Everytime I go through the init scripts or init configurations of the "traditional" (as in having a sequential order and/or using shell scripts) init systems, there are interesting things to find:

Not only that probably half of the boottime could be saved if people move the "if system has x, do y" stuff out of the init system and make it part of the configuration process, no. There are also a lot of other interesting quirks within the init configuration, like this one:

            on_ac_power >/dev/null 2>&1
            if [ "$?" -eq 1 ]
                    log_warning_msg "On battery power, so skipping file system check."

That part is shameless stolen from S20checkroot.sh, Ubuntu Jaunty (9.04), but it can also be found in Debian. So if the system is running on battery, this configuration will skip the filesystem check.

Now imagine your filesystem needs to be checked, because the user space program fsck replays the journal and marks the filesystem as clean. Furthermore, assume that without this filesystem check the filesystem cannot be mounted read write.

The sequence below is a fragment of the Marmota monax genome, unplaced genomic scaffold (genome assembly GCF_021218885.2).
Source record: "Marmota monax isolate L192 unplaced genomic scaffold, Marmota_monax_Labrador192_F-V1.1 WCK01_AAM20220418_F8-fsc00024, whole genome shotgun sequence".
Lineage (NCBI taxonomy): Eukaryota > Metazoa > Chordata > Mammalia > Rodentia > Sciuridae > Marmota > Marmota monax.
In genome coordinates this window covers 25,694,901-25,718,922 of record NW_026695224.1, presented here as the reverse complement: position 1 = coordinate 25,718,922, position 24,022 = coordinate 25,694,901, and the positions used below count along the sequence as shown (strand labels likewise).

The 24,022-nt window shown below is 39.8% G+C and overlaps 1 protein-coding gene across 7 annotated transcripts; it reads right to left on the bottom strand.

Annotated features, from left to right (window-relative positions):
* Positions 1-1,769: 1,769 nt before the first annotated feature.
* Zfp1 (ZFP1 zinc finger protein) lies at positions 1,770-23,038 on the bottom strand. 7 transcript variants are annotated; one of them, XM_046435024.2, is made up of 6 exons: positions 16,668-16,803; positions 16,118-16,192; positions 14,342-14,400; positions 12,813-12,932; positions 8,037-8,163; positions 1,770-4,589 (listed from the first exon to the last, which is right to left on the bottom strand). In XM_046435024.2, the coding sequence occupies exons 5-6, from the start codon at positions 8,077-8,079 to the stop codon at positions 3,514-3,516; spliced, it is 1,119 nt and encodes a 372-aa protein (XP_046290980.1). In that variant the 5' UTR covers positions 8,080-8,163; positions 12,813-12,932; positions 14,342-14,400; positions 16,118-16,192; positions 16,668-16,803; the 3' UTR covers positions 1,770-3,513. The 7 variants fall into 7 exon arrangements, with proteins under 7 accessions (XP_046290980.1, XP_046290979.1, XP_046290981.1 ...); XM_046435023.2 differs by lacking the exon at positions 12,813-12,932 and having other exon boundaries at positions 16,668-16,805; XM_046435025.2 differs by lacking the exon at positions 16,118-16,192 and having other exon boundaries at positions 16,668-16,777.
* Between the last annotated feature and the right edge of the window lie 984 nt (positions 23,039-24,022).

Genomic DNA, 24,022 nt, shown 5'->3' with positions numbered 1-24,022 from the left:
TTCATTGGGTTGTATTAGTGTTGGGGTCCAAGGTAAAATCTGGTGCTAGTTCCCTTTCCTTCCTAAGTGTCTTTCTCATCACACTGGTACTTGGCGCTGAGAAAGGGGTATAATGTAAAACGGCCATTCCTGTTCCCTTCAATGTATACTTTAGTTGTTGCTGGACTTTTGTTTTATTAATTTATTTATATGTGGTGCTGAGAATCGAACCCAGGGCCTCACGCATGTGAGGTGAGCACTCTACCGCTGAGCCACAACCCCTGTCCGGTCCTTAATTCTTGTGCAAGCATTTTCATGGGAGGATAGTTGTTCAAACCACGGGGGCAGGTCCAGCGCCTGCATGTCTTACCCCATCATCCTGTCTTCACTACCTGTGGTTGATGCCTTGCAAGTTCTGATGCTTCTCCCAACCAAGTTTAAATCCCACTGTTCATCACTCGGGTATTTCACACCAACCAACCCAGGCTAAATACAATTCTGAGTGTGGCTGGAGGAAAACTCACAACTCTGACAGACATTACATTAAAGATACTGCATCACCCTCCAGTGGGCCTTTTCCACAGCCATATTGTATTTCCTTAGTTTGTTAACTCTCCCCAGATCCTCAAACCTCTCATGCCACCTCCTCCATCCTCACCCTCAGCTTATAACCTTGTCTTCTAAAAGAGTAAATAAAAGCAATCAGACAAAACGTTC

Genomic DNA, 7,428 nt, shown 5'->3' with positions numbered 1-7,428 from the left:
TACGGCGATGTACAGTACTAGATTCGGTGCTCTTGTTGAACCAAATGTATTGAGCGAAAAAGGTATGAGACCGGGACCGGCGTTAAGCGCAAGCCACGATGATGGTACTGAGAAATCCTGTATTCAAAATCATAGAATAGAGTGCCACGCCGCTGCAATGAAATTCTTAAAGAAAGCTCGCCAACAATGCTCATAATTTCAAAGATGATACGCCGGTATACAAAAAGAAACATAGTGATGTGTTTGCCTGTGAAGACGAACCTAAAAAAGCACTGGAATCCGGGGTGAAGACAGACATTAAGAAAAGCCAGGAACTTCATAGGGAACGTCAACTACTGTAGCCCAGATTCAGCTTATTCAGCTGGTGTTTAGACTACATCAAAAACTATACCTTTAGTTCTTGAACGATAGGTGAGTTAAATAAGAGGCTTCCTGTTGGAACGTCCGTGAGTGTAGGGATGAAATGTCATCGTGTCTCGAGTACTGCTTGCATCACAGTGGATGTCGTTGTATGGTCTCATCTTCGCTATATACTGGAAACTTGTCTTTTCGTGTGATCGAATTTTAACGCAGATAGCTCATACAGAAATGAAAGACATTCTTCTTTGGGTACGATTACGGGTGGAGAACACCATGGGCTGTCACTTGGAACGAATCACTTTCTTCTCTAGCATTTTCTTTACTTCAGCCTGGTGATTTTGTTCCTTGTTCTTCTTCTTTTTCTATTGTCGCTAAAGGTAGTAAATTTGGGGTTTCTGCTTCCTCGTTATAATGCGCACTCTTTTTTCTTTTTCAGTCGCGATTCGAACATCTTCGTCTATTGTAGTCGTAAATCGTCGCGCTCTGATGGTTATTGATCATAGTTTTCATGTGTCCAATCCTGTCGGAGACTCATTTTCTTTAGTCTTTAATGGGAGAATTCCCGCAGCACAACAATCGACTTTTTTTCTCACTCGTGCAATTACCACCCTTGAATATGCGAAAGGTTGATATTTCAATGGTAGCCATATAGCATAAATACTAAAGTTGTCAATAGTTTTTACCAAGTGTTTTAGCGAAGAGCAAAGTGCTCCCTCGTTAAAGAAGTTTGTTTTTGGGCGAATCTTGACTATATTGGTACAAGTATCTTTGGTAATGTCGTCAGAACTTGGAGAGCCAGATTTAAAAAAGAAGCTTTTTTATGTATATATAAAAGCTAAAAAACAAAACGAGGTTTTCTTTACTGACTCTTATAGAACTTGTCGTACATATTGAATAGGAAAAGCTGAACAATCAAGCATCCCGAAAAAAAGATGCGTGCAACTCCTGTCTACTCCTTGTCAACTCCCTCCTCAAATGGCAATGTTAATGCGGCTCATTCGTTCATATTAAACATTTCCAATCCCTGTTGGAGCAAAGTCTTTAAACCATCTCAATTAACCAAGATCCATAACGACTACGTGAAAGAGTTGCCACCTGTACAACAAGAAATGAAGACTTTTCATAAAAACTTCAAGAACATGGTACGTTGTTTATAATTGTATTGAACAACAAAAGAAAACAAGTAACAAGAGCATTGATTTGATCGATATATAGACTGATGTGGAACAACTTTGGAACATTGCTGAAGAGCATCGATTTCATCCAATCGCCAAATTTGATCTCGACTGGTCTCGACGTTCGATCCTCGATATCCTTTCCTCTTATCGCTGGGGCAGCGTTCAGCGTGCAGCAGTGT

That is exactly what is done by fsck.jfs, the filesystem check for JFS filesystems.

So if you are running Debian or Ubuntu with JFS on the root filesystem, your system crashed the last time and you bootup on battery the bootup process will fail, because the root filesystem cannot be mounted read write.

Perhaps the authors idea of these lines was to skip senseless filesystem checks for ext{2,3,4}, which occur after a certain amount of time. But as it can be seen, this "fix" introduced a new bug.

Dear Debian and Ubuntu developers:

Please do not skip the filesystem check.
All the users with JFS on / of their notebook will thank you!

I would have fixed that in Debian myself, if there was a "get a fix integrated in 5 minutes" approach. But after reading Debian documentation for some hours I did not find it.

If you find that way let me know and I'll write an article "How to fix a Debian package in 5 minutes" plus provide a patch to solve this init misconfiguration issue.